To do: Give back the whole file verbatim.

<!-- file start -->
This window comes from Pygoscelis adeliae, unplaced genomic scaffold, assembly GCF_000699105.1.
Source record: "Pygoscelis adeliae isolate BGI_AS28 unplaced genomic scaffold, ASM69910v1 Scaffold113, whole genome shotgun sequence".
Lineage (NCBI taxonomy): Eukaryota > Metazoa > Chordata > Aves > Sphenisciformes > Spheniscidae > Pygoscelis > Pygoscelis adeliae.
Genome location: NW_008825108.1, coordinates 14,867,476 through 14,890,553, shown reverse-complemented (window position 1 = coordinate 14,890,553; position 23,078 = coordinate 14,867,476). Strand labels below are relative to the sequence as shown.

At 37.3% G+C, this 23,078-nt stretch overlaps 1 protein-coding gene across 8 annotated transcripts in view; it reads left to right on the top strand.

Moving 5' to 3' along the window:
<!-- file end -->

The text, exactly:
This window comes from Pygoscelis adeliae, unplaced genomic scaffold, assembly GCF_000699105.1.
Source record: "Pygoscelis adeliae isolate BGI_AS28 unplaced genomic scaffold, ASM69910v1 Scaffold113, whole genome shotgun sequence".
Lineage (NCBI taxonomy): Eukaryota > Metazoa > Chordata > Aves > Sphenisciformes > Spheniscidae > Pygoscelis > Pygoscelis adeliae.
Genome location: NW_008825108.1, coordinates 14,867,476 through 14,890,553, shown reverse-complemented (window position 1 = coordinate 14,890,553; position 23,078 = coordinate 14,867,476). Strand labels below are relative to the sequence as shown.

At 37.3% G+C, this 23,078-nt stretch overlaps 1 protein-coding gene across 8 annotated transcripts in view; it reads left to right on the top strand.

Moving 5' to 3' along the window: